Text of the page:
Once upon a time, we traveled by map. In the United States, the map, whether it be a Conquistador sketch, a Rand McNally atlas or a foldout picked up at a Union 76 station, the sort you never fold the same way twice, is holy.
Maps are the only way we know our country is a country, a unified thing instead of a series of fields, forests and cities that go forever. Maps are mystery. You cannot look at the names of the towns and ranges without imagining yourself absorbed in experience — the jagged line of the Sawtooths, the peak of which you know is approached by roads lined with motor courts, or the vein of California’s Highway 1. Along that road, I see myself visiting San Simeon to see where William Randolph Hearst and Marion Davies entertained Charlie Chaplin, or that fingernail of coast where William Finnegan still waits for the wave that will carry him to God. An hour with an atlas just makes me want to go.
I have welcomed, used and even relied on GPS, knowing it’s changed the nature of the map and my beloved road trip. It’s harder to get lost, more difficult to look out the window and feel scared. In fact, you do not have to do much thinking at all — just hang onto the wheel and let your mind drift, knowing the machine will do the anticipating and worrying, knowing too that any wrong turn, even one that takes you along a clover leaf and onto a strange, swift-moving highway, can be righted by the algorithm.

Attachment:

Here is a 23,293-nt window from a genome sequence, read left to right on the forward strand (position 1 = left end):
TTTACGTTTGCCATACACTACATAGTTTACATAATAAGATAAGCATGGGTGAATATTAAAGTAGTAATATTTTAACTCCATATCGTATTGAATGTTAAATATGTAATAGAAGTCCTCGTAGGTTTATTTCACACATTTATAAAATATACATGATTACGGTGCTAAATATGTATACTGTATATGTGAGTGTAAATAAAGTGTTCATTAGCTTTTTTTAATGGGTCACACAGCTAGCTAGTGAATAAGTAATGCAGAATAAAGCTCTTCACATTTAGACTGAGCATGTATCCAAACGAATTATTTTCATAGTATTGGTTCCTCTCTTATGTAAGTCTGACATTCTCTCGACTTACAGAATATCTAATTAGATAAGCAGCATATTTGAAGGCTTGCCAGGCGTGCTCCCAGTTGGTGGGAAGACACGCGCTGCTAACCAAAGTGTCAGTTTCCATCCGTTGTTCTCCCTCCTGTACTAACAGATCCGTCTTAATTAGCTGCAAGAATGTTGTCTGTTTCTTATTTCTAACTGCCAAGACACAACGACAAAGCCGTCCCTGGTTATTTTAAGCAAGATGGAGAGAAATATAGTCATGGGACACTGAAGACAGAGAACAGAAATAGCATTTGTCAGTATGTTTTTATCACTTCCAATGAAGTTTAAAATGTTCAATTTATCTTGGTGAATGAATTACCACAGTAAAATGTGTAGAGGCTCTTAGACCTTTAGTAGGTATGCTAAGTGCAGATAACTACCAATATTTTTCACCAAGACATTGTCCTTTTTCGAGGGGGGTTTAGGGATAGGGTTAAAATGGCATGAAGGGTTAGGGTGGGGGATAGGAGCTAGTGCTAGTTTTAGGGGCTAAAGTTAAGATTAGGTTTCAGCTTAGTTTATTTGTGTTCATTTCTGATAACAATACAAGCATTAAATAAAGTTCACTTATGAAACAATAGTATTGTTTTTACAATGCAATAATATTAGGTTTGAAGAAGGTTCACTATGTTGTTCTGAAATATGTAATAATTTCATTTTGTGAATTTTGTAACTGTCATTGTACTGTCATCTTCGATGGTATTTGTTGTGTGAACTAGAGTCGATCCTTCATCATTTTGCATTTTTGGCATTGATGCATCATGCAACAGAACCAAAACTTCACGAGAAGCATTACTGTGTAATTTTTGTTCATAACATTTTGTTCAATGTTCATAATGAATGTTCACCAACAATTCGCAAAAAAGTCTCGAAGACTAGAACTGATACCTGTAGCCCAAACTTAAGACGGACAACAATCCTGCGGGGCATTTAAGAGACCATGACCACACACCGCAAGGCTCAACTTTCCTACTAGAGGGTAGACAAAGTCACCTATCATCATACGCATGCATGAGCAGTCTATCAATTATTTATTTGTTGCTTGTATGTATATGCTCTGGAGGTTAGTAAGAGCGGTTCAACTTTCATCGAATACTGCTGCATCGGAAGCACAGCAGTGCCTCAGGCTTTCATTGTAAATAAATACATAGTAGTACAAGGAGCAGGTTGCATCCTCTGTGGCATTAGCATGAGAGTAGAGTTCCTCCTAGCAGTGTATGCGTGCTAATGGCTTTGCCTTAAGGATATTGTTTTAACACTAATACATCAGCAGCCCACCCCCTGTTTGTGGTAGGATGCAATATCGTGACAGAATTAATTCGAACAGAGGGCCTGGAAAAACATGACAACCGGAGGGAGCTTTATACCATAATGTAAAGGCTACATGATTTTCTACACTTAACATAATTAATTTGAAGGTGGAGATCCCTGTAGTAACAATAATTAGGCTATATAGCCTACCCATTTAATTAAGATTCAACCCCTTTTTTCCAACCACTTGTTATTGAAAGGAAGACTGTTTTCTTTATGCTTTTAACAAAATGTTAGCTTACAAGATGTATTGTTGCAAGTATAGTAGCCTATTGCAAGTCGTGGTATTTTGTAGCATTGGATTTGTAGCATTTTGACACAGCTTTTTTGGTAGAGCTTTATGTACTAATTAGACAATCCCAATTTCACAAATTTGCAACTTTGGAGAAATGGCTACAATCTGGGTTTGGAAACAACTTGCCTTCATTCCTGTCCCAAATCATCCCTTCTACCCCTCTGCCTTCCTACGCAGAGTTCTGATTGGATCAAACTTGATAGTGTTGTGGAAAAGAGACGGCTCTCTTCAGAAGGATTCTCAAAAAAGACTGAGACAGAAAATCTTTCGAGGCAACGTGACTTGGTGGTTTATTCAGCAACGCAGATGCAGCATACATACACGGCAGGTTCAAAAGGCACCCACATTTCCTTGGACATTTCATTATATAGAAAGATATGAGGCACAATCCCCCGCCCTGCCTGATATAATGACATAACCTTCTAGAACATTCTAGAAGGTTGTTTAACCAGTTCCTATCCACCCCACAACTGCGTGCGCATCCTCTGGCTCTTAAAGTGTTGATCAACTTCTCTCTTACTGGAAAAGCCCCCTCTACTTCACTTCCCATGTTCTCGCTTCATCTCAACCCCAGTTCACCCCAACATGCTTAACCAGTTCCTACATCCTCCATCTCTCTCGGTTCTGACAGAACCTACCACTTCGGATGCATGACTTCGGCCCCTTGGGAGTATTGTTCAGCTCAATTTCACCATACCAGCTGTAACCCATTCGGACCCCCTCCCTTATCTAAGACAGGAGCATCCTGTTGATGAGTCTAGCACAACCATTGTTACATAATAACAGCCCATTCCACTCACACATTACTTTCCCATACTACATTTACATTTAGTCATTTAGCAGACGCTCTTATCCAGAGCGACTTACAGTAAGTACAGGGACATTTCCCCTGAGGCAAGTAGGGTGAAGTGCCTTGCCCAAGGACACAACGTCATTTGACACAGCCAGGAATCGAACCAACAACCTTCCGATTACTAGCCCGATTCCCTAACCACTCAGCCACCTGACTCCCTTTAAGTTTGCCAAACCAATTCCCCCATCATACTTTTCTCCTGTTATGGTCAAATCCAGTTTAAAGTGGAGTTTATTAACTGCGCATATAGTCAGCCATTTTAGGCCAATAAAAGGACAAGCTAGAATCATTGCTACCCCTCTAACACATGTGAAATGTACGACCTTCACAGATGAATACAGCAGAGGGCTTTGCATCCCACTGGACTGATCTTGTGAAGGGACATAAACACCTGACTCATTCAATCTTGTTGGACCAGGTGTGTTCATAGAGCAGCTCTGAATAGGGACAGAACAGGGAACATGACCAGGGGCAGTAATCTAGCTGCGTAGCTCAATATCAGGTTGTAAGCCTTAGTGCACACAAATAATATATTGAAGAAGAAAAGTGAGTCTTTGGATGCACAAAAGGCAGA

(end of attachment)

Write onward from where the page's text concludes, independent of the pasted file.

Traveling with GPS has changed the way I look at life. In such a world, there is no mistake recalculation can’t fix. You failed out of college? No worries. Recalculating. Only the final destination remains the same, the rest is improvisation, flux. GPS has been a salve for my emotional life. And yet, I miss the old road trip and the way it could make you feel lost between here and the rest of your life. With a map you believed the world was large and the car was small and every possibility was open. With GPS you know when you will leave and when you will arrive and what will happen along the way. Or you believe you do, which is even worse.
Perhaps people still plot road trips in the way my friends and I did in the 1980s, but I doubt it. We used to game everything out beforehand, laying in supplies in the manner of the ancient explorers. Music, food, places to stop: Everything had to be pre-assembled via mixtape, ballpoint pen and map. Entire books were dedicated to the process, a genre made obsolete by technology. It’s a tradition that goes back to the earliest American travel journals, like “The Journals of Lewis and Clark” or Francis Parkman’s “The Oregon Trail,” reports from trappers and surveyors determined to show people what it’s like out there.